Tags Assembly

I've noticed more than once that some programmers are confused about the direction in which the stack grows on x86, and what "top of the stack" and "bottom of the stack" mean. It appears that this confusion is caused by a basic mismatch in the way people are used to thinking about stacks, and in the way the stack on x86 actually behaves [1].

In this article, I intend to resolve this confusion with a few helpful diagrams.

The stack analogy

Back to the basics. The stack analogy is sometimes demonstrated to new students of computing with a stack of plates. You push a plate onto the stack and pop a plate off the stack. The top of the stack is where your next plate goes when pushing, and from where you take a plate when popping.

Hardware stacks

In computers, the stack is usually a specially treated region of memory. In the abstract sense, the analogy applies - you push data by placing it on the top of the stack, and pop data by taking it from the top of the stack. Note that this doesn't address the issue of where the top of the stack is located in memory.

The stack in x86

Herein lies the source of the confusion. Intel's x86 architecture places its stack "head down". It starts at some address and grows down to a lower address. Here's how it looks:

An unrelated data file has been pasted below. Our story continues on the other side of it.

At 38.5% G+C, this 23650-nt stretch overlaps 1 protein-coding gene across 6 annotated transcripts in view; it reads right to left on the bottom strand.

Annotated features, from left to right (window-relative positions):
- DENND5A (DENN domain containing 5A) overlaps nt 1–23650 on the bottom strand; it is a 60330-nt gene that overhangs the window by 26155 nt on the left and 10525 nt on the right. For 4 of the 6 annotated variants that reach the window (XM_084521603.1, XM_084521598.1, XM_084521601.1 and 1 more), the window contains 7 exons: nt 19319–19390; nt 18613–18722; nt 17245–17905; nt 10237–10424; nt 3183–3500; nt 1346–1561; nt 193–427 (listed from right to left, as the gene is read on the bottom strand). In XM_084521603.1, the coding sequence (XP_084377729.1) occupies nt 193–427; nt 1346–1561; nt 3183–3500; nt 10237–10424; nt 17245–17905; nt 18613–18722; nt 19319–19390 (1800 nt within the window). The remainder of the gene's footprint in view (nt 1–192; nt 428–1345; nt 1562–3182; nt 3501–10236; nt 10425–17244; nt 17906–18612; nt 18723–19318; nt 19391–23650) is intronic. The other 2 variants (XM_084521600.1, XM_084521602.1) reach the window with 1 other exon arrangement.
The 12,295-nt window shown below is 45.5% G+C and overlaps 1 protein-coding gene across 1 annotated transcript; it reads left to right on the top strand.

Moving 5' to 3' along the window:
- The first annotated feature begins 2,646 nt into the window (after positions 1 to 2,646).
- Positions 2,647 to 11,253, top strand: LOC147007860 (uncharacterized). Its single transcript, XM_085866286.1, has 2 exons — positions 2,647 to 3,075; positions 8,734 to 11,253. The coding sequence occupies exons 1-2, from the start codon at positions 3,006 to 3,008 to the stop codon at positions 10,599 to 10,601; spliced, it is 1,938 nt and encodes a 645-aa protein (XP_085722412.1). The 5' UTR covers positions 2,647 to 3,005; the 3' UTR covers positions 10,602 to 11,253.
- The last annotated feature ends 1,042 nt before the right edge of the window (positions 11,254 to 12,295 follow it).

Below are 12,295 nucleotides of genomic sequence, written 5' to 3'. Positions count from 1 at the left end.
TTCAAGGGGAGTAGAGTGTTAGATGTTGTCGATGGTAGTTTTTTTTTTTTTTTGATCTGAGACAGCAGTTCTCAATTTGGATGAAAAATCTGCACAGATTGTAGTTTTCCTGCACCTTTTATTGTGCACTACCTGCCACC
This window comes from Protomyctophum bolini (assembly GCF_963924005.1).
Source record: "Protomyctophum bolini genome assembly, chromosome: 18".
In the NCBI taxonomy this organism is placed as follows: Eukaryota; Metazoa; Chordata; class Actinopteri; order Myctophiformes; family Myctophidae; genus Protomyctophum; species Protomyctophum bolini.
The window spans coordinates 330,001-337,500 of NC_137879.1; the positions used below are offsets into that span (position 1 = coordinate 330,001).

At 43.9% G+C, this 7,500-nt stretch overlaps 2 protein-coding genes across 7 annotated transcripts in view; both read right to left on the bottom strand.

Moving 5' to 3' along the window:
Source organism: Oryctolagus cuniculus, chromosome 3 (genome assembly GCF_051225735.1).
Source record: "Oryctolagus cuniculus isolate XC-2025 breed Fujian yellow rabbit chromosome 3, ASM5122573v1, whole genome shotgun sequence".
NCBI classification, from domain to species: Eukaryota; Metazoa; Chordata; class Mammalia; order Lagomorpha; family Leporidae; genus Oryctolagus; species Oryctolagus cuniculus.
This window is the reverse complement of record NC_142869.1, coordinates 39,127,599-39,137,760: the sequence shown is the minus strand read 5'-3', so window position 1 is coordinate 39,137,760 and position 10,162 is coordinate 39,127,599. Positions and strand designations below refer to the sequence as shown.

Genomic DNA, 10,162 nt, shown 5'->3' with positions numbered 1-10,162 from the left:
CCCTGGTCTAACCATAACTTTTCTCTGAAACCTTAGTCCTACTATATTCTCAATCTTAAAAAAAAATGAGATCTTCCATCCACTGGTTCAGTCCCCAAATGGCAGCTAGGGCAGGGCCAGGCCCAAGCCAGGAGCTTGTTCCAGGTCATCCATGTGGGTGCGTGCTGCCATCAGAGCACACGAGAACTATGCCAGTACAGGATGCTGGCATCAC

So when we say "top of the stack" on x86, we actually mean the lowest address in the memory area occupied by the stack. This may be unnatural for some people [2]. As long as we keep the diagram shown above firmly in mind, however, we should be OK.

While we're at it, let's see how some common idioms of x86 assembly programming map to this graphical representation.

Pushing and popping data with the stack pointer

The x86 architecture reserves a special register for working with the stack - ESP (Extended Stack Pointer). The ESP, by definition, always points to the top of the stack:

In this diagram, address 0x9080ABCC is the top of the stack. The word located in it is some "foo" and ESP contains the address 0x9080ABCC - in other words, points to it.

To push new data onto the stack we use the push instruction [3]. What push does is first decrement esp by 4, and then store its operand in the location esp points to. So this:

push eax

Is actually equivalent to this:

sub esp, 4
mov [esp], eax

Taking the previous diagram as the starting point, and supposing that eax held the venerable value 0xDEADBEEF, after the push the stack will look as follows:

Similarly, the pop instruction takes a value off the top of stack and places it in its operand, increasing the stack pointer afterwards. In other words, this:

pop eax

Is equivalent to this:

mov eax, [esp]
add esp, 4

So, again, taking the previous diagram (after the push) as a starting point, pop eax will do the following:

And the value 0xDEADBEEF will be written into eax. Note that 0xDEADBEEF also stays at address 0x9080ABC8, since we did nothing to overwrite it yet.

Stack frames and calling conventions

When looking at assembly code generated from C, you will find a lot of interesting patterns. Perhaps the most recognizable pattern is the way parameters are passed into functions using the stack, and the way local variables are allocated on the stack [4].

I'll demonstrate this with a simple C program: